Posts Tagged ‘Sarah’

Easy, peasy. Just live by the Spirit and all shall be well. Why? Because the Spirit can crowd out my desire for all the other stuff. The Spirit is big, a consuming fire, a powerhouse, a counselor, a wise and holy One. So what’s the problem? Apparently, the Spirit is also a bit finicky about the conditions of its dwelling place.

Galatians 5:16-17a
So I say, live by the Spirit, and you will not gratify the desires of the sinful nature. For the sinful nature desires what is contrary to the Spirit, and the Spirit what is contrary to the sinful nature.

Photo by Cherie Stangis

If I were to compare my inner habitat to a house with many rooms, I think, most of the rooms would be considered pig pens while the Spirit is hanging out in one of the closets. Don’t get me wrong. I’ve seen this closet. I’ve even been in there. It’s immaculate, orderly, clean, and full of light and color. Additionally, it’s not unlike the Tardis from Dr. Who: once I step in there, it’s a lot bigger on the inside than it looks from the outside.

All right, it might not be quite as bad as that. I mean, there have been seasons of my life, when the Spirit had an expanded domicile into some of the other rooms, but I haven’t been very cooperative and a lot of those rooms have gone back to their original condition. You know how it is, the Spirit wants to paint a room yellow and I’m in the mood for red. So what does polite Spirit do? Lets me have a red room with all that goes with it. One difference, the Spirit doesn’t hang in there with me. My choice. My free will. My loss.

Intellectually I understand all of this. If I just let the Spirit re-decorate the whole place, without my interference, it would look and feel so much different. And the more I consider and study, I’m sure a wholly Spirit-run establishment would become a miracle-working address (mountain moving and so forth).

Face it. I still want to be in control (Harumph! As though I have “interior” decorating experience). I’m not that different from the original Sarah (you know the story: “let me show you how to make God’s promise happen with little Hagar here”). [Genesis 16]

Red, green, and black rooms, all stuffed with furniture while windows are covered with heavy blinds, and electronic gizmos sit in every corner. You know, of course, every room has a refrigerator and a pantry too. There’s one room that has nothing in it but disappointments. Another room has chalk boards filled with all the things I’ve said to hurt others. Another room has pictures of people in my past plastered everywhere; I go in there for target practice. But undoubtedly, the biggest room of all is the courtroom. I have my own dais and gavel and when the memories float by, I pound out my judgments. It’s quite crowded and noisy in there.

How do I begin to tackle all of this? Mind boggling. Frightening. HUGE.

Does this sound possible? First, I find my way back to the Spirit Closet and call that “home base” (need to be sure I can get there from anywhere). Then, from there, with the closet light shining out, I will start on the immediate area near the closet. One square foot at a time.

In the organization business, there are only three choices: throw it away, file it, or act on it. Although I know that courtroom is the biggest and hardest room to clean up, I won’t jump in there just yet. I will start smaller and get a little experience behind me, particularly the “throwing away” choice.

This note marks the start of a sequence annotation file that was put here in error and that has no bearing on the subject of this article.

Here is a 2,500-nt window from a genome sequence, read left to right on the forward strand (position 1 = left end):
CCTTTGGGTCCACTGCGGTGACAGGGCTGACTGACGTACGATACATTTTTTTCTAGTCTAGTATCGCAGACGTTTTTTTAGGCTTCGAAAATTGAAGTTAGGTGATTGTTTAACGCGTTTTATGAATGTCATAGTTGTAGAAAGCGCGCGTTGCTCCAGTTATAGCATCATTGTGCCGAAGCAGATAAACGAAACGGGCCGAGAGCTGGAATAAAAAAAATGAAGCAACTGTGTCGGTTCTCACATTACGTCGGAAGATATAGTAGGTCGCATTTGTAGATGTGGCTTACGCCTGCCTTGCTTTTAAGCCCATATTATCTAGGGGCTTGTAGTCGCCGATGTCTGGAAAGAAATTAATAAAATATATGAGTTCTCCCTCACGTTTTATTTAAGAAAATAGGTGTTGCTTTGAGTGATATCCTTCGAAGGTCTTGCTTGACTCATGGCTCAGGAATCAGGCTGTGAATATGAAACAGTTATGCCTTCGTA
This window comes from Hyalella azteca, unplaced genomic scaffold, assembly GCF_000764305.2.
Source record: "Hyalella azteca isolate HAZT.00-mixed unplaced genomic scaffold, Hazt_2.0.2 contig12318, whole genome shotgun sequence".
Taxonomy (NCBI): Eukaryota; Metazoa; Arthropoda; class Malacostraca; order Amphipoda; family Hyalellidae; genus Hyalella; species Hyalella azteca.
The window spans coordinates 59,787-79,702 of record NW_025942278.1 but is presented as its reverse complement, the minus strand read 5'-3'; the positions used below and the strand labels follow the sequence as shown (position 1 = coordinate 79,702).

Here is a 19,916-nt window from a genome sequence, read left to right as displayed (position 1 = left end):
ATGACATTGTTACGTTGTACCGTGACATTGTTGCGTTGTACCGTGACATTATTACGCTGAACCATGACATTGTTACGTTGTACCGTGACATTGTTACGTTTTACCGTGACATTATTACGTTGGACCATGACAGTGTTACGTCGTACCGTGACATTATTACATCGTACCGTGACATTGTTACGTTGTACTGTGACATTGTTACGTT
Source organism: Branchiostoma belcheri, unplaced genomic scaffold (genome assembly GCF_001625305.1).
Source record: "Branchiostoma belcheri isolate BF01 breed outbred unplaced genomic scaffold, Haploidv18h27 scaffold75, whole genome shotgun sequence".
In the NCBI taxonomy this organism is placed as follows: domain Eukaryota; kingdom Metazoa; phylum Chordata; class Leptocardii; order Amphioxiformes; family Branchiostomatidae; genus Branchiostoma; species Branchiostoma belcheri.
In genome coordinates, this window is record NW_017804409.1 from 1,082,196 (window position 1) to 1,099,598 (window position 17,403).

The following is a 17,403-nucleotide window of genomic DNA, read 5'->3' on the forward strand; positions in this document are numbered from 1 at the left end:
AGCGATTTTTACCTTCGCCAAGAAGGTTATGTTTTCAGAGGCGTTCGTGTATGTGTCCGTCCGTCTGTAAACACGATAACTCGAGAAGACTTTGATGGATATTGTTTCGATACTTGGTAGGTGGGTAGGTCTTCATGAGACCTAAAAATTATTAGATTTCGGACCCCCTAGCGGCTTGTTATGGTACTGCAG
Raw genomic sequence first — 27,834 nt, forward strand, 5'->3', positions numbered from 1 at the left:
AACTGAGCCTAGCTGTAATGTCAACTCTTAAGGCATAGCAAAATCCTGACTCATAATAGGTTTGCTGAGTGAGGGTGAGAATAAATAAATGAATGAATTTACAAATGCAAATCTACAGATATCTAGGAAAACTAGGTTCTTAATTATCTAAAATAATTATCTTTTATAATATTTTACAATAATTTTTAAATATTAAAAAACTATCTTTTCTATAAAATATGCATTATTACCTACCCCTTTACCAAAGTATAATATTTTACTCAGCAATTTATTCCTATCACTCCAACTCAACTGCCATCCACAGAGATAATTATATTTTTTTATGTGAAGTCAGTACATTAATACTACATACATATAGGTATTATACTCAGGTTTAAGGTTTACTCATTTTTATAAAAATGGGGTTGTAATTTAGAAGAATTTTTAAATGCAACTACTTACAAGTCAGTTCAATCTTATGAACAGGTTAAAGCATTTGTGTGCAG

If I give over each of these rooms to the Spirit, I know, most of the stuff I’ll find is junk. I’ve been hoarding. I know it. But, confession, I’m pretty sure, when I get to those really messy rooms, I’ll probably need some help. That’s where community comes in. Can I count on you to help?

It’s time for a little Light housekeeping.

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Does it matter–our genealogy? our heritage? our family line? In scripture, it’s recorded in many ways as quite significant, from the “begats” in Matthew to the repetitive list of kings and their fathers and their fathers. Am I a child of the promise, a child of the free woman?

Galatians 4:31
Therefore, brothers [and sisters], we are not children of the slave woman, but of the free woman.

Paul goes into a longish discussion of the “figurative” nature of Hagar (the slave woman) and Sarah (the free), who bore children, one “naturally” and the other as the result of a God-promise and power of the Spirit (a supernatural birth). The slave child (and subsequent generations) is born to a time and place in history, while the implication is that the child (and following generations) is of a “new Jerusalem,” a place out of time.

Despite the fact that Sarah and Abraham are usually considered the “father and mother” of the Jews (who we know followed the law), now the focus is on the next step when the Abrahamic children come into their true inheritance. The long-awaited Messiah was part of the promise, the miracle of Isaac. Christ too was born supernaturally. (Isaac was born from an old woman’s barren womb and Jesus from a very young woman’s virginal womb.)

And just so, because I have accepted that same long-promised Messiah as my Messiah too, I become a child of the free woman, the metaphysical, the kingdom of God. I now have a different genealogy than I did before. This is a truer meaning of “new creation.”

“Therefore, if anyone is in Christ, he is a new creation; the old has gone, the new has come!” [II Corinthians 5:17]

I’m not living in this freedom really. It’s positional only, not internalized. It’s head knowledge, not heart knowledge.

It’s like I’m so close to really understanding the enormity of this truth but not quite. It’s a thought butterfly flitting around my head. I can’t quite grab hold of it. But someday I will. And when I do, I will be changed.

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